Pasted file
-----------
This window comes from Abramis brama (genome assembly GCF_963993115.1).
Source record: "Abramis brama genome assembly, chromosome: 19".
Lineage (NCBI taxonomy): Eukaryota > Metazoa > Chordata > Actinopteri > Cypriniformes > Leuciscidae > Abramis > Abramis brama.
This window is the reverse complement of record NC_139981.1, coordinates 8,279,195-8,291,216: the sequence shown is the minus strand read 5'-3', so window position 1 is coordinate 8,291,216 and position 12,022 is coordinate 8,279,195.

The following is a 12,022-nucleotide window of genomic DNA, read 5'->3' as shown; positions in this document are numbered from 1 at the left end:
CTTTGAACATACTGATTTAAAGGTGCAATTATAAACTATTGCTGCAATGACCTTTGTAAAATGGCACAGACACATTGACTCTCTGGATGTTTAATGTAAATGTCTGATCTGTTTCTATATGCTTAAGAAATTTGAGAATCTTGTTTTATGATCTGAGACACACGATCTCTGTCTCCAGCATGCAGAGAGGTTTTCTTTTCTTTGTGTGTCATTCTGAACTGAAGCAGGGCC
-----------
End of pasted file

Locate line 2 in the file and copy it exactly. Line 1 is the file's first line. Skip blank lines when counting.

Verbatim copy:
Source record: "Abramis brama genome assembly, chromosome: 19".